Although the features at the top of the list all involve energy efficiency, the term “green” is usually defined more broadly than that. Moisture control, for example, is classified as green here, because it results in some components of the home needing to be replaced less often, reducing environmental impacts associated with manufacturing, transporting and installing those components over time. The list of 23 green products and practices used in the RMI survey is based on the major sections of the National Green Building Standard (which can and should be applied to remodeling as well as new construction).
Given the difference in cost, it’s perhaps surprising that use of program-mable thermostats is no more common than use of high efficiency HVAC among remodelers. Anecdotally, several NAHB members have reported that a small but discernible share of their customers tend to resist devices that require programming. A similar result was found in a survey on green products and practices used by single-family builders.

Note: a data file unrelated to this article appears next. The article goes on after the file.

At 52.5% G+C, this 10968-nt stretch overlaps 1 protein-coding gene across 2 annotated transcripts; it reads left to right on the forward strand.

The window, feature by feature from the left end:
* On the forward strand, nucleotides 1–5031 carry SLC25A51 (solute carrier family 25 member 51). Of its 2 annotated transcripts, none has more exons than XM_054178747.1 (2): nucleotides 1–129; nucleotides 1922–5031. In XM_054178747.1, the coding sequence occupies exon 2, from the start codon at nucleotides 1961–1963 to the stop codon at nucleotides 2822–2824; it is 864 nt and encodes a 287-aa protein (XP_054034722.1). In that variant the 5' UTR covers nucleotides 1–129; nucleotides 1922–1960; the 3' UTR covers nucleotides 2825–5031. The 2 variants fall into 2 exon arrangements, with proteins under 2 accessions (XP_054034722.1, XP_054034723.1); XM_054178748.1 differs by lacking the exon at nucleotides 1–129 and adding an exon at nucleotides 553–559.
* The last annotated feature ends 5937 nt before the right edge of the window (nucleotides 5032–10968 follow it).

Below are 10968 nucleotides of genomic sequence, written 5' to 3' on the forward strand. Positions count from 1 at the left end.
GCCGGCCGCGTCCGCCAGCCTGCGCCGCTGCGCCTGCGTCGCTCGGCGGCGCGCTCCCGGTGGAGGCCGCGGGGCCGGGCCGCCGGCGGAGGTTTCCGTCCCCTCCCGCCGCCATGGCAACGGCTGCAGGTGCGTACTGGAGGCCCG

It’s also interesting that, across the two surveys, the same four green features appear at the top of the list and in the same order for both remodelers and builders. The remodelers’ percentages tend to be a little lower, but this is natural, because not every remodeling project involves every home component. High efficiency HVAC systems, for example (the second ranked green feature for both builders and remodelers) are commonly used by 90 percent of builders, compared to 70 percent of remodelers. But remodelers who specialized in projects like replacing windows or building decks in 2013 may have seldom if ever needed to install HVAC systems, while builders of new homes would have, at some point, dealt with every aspect of HVAC.